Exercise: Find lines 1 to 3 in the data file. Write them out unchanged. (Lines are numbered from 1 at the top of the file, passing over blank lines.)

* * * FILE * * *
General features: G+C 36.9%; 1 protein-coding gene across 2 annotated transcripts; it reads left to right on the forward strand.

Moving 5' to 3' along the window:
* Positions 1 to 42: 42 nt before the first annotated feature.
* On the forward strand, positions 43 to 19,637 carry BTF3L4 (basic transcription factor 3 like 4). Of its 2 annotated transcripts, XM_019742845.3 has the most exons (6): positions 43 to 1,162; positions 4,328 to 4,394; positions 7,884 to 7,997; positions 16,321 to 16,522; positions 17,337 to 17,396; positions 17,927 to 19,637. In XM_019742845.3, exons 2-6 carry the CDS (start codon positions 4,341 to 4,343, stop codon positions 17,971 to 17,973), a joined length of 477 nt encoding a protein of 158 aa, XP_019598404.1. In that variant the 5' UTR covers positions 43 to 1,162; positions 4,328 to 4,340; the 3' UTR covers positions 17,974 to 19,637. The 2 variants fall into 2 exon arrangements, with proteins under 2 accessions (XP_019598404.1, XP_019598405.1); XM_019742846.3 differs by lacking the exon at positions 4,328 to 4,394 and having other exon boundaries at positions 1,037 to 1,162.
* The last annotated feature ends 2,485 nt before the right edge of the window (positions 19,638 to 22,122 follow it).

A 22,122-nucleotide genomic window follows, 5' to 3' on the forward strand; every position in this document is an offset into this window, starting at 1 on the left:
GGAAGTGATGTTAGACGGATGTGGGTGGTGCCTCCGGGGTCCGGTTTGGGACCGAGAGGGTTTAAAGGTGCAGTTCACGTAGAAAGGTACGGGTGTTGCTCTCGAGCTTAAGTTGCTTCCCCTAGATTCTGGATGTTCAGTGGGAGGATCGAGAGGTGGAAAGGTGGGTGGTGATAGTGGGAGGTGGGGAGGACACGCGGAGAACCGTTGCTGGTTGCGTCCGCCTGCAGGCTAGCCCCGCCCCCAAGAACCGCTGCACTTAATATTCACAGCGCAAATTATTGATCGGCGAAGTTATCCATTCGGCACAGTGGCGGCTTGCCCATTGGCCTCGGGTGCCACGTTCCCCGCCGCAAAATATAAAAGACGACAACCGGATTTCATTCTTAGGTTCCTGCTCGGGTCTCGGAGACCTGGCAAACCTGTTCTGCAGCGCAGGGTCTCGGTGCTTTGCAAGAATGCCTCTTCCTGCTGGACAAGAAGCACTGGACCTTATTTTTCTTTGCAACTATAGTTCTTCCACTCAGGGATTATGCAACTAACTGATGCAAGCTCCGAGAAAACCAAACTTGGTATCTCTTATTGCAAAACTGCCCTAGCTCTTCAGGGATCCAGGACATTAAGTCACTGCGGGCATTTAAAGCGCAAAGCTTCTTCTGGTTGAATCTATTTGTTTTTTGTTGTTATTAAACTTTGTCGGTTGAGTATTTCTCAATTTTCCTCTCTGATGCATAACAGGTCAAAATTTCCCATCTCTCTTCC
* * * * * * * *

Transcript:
General features: G+C 36.9%; 1 protein-coding gene across 2 annotated transcripts; it reads left to right on the forward strand.

Moving 5' to 3' along the window:
* Positions 1 to 42: 42 nt before the first annotated feature.